I wonder how much the saturation coverage, in both the press and the broadcast media, of the 60th anniversary of D-Day reflects the interests of the public. We hear much, during the intrusive revelations of the private lives of celebrities and royals, about the difference between public interest and the interest of the public, or between what is important and what fascinates. D-Day plus 60 is hard to categorise.
The mythical visitor from Mars, dropping in for a snapshot of Britain over the past week, would identify a nation obsessed with well past triumphs, a tennis player who had never won a major title, a tacky television show called Big Brother and hints that there might be some important elections coming up. But the Martian's overwhelming impression would have been of the first of those, and it would strike her as just the same as stories her grandfather told her about a visit he paid to Britain many, many years ago.
The generation born very soon after the Second World War ended, of which I am one, is approaching the same age as D-Day, and our awareness of the war is built on growing up in its aftermath with parents and relations for whom it was reality. Opinion polls show enormous ignorance of the war, and D-Day in particular, among today's teenagers and many older than them. But when I read those figures I think about being a teenager in the '60s and wonder how I would have impressed with my knowledge of a war fought 60 or so years earlier, like the Boer war. Not much, I imagine.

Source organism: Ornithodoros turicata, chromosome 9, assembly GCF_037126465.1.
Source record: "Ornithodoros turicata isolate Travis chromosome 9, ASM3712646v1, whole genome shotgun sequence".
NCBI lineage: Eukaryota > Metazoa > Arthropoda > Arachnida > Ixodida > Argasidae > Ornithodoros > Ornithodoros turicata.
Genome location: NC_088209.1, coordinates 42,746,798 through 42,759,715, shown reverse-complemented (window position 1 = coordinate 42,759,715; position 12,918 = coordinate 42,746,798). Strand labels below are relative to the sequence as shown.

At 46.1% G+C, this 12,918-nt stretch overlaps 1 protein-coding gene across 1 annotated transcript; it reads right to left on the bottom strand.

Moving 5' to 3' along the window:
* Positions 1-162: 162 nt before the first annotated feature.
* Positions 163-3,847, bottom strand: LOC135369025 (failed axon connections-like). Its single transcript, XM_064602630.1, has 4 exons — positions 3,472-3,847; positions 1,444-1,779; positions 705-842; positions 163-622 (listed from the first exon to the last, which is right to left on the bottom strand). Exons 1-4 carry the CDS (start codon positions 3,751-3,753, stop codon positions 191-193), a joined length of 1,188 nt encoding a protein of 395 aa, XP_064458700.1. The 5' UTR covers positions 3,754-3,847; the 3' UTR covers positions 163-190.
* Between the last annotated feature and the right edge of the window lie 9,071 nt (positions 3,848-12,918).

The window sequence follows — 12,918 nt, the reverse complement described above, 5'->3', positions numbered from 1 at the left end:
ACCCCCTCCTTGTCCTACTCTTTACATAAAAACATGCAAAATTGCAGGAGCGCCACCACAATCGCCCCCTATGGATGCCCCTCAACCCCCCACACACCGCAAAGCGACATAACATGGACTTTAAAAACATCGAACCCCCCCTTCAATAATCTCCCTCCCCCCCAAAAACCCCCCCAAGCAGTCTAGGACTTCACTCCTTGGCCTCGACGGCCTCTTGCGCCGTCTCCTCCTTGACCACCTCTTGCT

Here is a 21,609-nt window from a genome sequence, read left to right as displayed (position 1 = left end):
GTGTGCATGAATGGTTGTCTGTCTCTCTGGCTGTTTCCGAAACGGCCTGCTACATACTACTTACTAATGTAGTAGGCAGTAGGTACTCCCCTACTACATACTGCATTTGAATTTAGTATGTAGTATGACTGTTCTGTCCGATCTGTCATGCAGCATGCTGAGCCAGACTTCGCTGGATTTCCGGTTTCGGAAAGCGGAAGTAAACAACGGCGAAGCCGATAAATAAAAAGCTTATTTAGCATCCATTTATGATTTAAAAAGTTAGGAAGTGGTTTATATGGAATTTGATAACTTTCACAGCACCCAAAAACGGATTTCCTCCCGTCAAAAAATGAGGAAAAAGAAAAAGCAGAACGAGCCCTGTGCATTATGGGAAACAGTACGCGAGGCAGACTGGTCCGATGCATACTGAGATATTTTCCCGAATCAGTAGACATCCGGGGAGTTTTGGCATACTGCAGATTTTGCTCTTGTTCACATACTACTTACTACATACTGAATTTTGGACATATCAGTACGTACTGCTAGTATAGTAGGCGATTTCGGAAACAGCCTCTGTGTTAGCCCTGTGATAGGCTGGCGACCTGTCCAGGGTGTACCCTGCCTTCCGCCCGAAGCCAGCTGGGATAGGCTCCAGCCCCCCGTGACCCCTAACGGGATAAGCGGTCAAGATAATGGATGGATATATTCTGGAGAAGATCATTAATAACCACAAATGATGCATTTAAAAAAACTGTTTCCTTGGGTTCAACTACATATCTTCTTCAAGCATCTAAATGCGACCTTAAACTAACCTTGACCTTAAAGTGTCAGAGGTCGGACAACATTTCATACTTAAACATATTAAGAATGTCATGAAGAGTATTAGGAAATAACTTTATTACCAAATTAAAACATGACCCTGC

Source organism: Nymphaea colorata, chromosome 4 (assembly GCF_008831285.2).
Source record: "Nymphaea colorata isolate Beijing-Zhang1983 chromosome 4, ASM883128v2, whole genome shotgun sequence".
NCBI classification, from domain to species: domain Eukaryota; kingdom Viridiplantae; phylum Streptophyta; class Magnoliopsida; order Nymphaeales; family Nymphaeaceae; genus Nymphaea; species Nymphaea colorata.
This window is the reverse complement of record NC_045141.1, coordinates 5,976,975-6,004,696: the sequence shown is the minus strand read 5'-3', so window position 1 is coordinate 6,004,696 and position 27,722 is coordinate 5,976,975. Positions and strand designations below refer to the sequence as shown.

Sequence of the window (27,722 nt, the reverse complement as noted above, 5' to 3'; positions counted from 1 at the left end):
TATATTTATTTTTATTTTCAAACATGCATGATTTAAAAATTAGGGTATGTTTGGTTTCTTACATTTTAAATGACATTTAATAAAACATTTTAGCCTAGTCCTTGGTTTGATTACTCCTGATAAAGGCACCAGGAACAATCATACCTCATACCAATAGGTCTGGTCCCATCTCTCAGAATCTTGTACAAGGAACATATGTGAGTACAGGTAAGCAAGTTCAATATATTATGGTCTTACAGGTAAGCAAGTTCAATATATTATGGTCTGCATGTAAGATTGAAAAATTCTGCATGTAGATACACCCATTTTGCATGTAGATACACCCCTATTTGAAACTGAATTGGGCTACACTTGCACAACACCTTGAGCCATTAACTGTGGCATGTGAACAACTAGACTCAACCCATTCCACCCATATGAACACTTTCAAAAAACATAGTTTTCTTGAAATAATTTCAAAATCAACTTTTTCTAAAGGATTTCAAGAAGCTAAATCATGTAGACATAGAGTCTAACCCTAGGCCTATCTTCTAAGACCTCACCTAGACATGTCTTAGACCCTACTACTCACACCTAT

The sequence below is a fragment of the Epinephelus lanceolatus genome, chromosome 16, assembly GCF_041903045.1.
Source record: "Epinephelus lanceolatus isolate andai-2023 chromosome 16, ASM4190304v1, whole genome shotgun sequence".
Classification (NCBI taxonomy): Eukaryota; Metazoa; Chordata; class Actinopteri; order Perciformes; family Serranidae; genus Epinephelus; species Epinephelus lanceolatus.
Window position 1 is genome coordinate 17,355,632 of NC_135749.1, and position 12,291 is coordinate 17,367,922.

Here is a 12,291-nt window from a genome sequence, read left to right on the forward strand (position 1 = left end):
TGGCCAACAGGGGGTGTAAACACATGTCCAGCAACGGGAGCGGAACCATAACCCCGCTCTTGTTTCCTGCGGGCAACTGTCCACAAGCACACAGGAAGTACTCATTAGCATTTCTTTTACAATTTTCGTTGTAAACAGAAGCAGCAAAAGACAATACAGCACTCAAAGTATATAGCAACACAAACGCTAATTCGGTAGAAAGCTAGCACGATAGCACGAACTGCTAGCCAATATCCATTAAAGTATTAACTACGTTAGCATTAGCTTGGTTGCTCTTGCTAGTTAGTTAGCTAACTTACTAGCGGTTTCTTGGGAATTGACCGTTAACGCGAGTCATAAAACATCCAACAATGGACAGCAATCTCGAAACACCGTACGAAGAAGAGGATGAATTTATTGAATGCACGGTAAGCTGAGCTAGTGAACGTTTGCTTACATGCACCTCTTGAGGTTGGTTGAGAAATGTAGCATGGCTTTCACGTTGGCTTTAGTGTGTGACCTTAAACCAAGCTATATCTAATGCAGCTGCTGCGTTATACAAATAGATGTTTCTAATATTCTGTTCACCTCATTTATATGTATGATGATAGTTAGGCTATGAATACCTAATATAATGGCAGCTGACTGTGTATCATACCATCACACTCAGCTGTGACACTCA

Newspaper editors are not a sentimental bunch. Their contentment, and their futures, depend on figures on balance sheets, and they pride themselves on understanding their readers and knowing what they want. The collective judgement of these editors is that vast coverage of the D-Day anniversary will sell newspapers. This is particularly true of the editors of the Daily Mirror (which actually doesn't have one), the Daily Mail, and The Daily Telegraph. Just as the judgement of the editors of The Sun, Mirror and Daily Star is that pages on the washed-up losers of Big Brother will boost their declining circulations.
But these are contrasting judgements. So what is it all about? An upmarket view would be that newspapers are about educating as well as informing and entertaining, that editors, who do not consistently keep this role at the front of their minds, see it as an opportunity to teach the under- informed about the triumphs of 60 years ago. They know that history, suitably dramatised and sexed up by Starkey or Schama, is rather fashionable just now. The regional press has long known that nostalgia sells and all the best local papers have their "sepia" pages. D-Day plus 60 has been just as big in the locals as the nationals. Travelling around over the past week I have read D-Day pages, essentially interviews with veterans who were there, in The Journal, Newcastle, the Lancaster Guardian, and the Manchester Evening News.
The Daily Mail has always traded on its version of nostalgia, "think pieces" on how things continue to get worse, from children's behaviour to trains, from respect for elders to education, from local …